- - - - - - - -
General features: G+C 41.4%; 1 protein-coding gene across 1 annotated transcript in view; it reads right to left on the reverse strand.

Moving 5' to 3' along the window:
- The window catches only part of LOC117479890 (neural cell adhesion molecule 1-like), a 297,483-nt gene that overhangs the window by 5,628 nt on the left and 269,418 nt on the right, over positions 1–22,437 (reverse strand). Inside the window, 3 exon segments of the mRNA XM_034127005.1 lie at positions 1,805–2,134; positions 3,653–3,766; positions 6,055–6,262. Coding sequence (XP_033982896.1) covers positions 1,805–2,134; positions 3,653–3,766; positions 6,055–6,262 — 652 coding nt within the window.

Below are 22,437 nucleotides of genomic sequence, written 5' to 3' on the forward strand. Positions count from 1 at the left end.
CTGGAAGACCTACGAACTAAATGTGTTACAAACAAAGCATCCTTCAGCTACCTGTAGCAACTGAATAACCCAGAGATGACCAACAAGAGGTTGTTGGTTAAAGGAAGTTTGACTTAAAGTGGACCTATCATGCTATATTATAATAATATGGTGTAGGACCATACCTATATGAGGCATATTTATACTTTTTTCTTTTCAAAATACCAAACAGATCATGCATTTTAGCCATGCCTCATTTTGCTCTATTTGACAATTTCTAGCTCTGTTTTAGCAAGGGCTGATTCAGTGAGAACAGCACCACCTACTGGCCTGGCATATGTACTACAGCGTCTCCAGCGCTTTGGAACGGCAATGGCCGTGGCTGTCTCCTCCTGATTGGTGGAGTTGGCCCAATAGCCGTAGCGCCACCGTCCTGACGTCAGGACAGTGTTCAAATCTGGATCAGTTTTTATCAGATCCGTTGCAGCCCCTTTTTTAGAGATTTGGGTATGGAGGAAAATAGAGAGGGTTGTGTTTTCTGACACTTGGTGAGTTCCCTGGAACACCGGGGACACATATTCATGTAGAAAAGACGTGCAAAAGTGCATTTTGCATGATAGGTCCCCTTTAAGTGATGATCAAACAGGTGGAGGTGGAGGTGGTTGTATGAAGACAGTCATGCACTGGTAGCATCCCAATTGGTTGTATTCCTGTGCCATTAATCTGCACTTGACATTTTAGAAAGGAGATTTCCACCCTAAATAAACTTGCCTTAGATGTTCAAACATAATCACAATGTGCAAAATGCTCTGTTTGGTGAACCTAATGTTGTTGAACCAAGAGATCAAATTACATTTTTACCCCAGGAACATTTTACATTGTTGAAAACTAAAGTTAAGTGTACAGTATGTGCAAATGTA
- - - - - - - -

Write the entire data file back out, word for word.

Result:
General features: G+C 41.4%; 1 protein-coding gene across 1 annotated transcript in view; it reads right to left on the reverse strand.

Moving 5' to 3' along the window:
- The window catches only part of LOC117479890 (neural cell adhesion molecule 1-like), a 297,483-nt gene that overhangs the window by 5,628 nt on the left and 269,418 nt on the right, over positions 1–22,437 (reverse strand). Inside the window, 3 exon segments of the mRNA XM_034127005.1 lie at positions 1,805–2,134; positions 3,653–3,766; positions 6,055–6,262. Coding sequence (XP_033982896.1) covers positions 1,805–2,134; positions 3,653–3,766; positions 6,055–6,262 — 652 coding nt within the window.

Below are 22,437 nucleotides of genomic sequence, written 5' to 3' on the forward strand. Positions count from 1 at the left end.
CTGGAAGACCTACGAACTAAATGTGTTACAAACAAAGCATCCTTCAGCTACCTGTAGCAACTGAATAACCCAGAGATGACCAACAAGAGGTTGTTGGTTAAAGGAAGTTTGACTTAAAGTGGACCTATCATGCTATATTATAATAATATGGTGTAGGACCATACCTATATGAGGCATATTTATACTTTTTTCTTTTCAAAATACCAAACAGATCATGCATTTTAGCCATGCCTCATTTTGCTCTATTTGACAATTTCTAGCTCTGTTTTAGCAAGGGCTGATTCAGTGAGAACAGCACCACCTACTGGCCTGGCATATGTACTACAGCGTCTCCAGCGCTTTGGAACGGCAATGGCCGTGGCTGTCTCCTCCTGATTGGTGGAGTTGGCCCAATAGCCGTAGCGCCACCGTCCTGACGTCAGGACAGTGTTCAAATCTGGATCAGTTTTTATCAGATCCGTTGCAGCCCCTTTTTTAGAGATTTGGGTATGGAGGAAAATAGAGAGGGTTGTGTTTTCTGACACTTGGTGAGTTCCCTGGAACACCGGGGACACATATTCATGTAGAAAAGACGTGCAAAAGTGCATTTTGCATGATAGGTCCCCTTTAAGTGATGATCAAACAGGTGGAGGTGGAGGTGGTTGTATGAAGACAGTCATGCACTGGTAGCATCCCAATTGGTTGTATTCCTGTGCCATTAATCTGCACTTGACATTTTAGAAAGGAGATTTCCACCCTAAATAAACTTGCCTTAGATGTTCAAACATAATCACAATGTGCAAAATGCTCTGTTTGGTGAACCTAATGTTGTTGAACCAAGAGATCAAATTACATTTTTACCCCAGGAACATTTTACATTGTTGAAAACTAAAGTTAAGTGTACAGTATGTGCAAATGTA